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Life with Hope

A Return to living through
the 12 steps and 12 traditions of
Marijuana Anonymous

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I CAME TO LIFE

The 80s were a great time to be a kid: middle class suburbia, rock concerts, open school campuses. This was the atmosphere in my hometown when I started smoking pot. My family had just relocated to California from upstate New York, and we moved into a nice suburb of Los Angeles. My older sister and I were both in junior high school. I was a straight-laced girl, a good student. I did not have very many friends because I never felt like I fit in with anyone. I was thirteen years old. Then one day someone offered me a hit of a joint, and my life changed forever.

Now, some say an addict is born with this disease. I believe the fact that my father and grandmother were alcoholic has contributed to my predisposition for drug addiction. Adding to that was my mother's workaholism and insistence on perfection. I felt I could never live up to what she expected of me. The peer pressure of adolescence and my constant feeling of not fitting in or being wanted and loved also contributed to my becoming a marijuana addict.

So here I am, thirteen years old and smoking pot. At first, I did it only on the weekends, with friends, partying, having a good time. They call this a progressive disease, and soon I was buying my own weed as well as drug paraphernalia. Next came smoking after school. After all, I’d had a hard day at school and I deserved some bong loads. Pretty soon, I was going off campus at lunch to smoke. I couldn't even wait until after school. The addiction was slowly creeping up on me. One day I woke up, fifteen years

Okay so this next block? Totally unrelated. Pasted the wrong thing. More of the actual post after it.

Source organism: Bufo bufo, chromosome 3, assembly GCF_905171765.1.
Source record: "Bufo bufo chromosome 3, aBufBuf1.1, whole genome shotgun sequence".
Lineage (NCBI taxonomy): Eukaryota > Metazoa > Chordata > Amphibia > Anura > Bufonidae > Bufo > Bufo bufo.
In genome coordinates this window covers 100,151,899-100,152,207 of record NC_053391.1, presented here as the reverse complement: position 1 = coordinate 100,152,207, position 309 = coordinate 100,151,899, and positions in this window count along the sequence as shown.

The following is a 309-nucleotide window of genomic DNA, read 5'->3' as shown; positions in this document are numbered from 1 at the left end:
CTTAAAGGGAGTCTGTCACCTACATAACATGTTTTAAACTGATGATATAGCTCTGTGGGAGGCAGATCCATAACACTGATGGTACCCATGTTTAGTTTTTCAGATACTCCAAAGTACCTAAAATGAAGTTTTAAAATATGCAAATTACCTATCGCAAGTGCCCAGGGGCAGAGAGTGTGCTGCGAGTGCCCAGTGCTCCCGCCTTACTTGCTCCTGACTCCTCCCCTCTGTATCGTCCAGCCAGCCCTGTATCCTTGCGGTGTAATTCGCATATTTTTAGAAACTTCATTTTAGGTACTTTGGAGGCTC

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old, and I was smoking pot in the morning, at lunch, after school, in the evenings, and of course all weekend. I was a full-blown marijuana addict by the time I was in ninth grade.

For the next seven years I smoked marijuana every single day. I experimented with other drugs, but they left me feeling out of control, so I stuck to the pot. My whole life revolved around pot—how to get it, where to get it, how to avoid getting busted, hiding it from my parents, etc. I smoked on holidays, birthdays, every day. I managed to stay in school and I graduated with pretty good grades. I moved out of my parents’ house at eighteen and, with my boyfriend, lived the drug lifestyle: moving around a lot, searching for drugs, never having enough money, fighting over drugs, the whole bit. From the age of eighteen to twenty-one, my addiction kicked into high gear. I was smoking more than ever. I began to drink more too. During the last year of my using, the marijuana was not getting me high anymore. I became increasingly more isolated and paranoid. Most of all, I was very, very tired.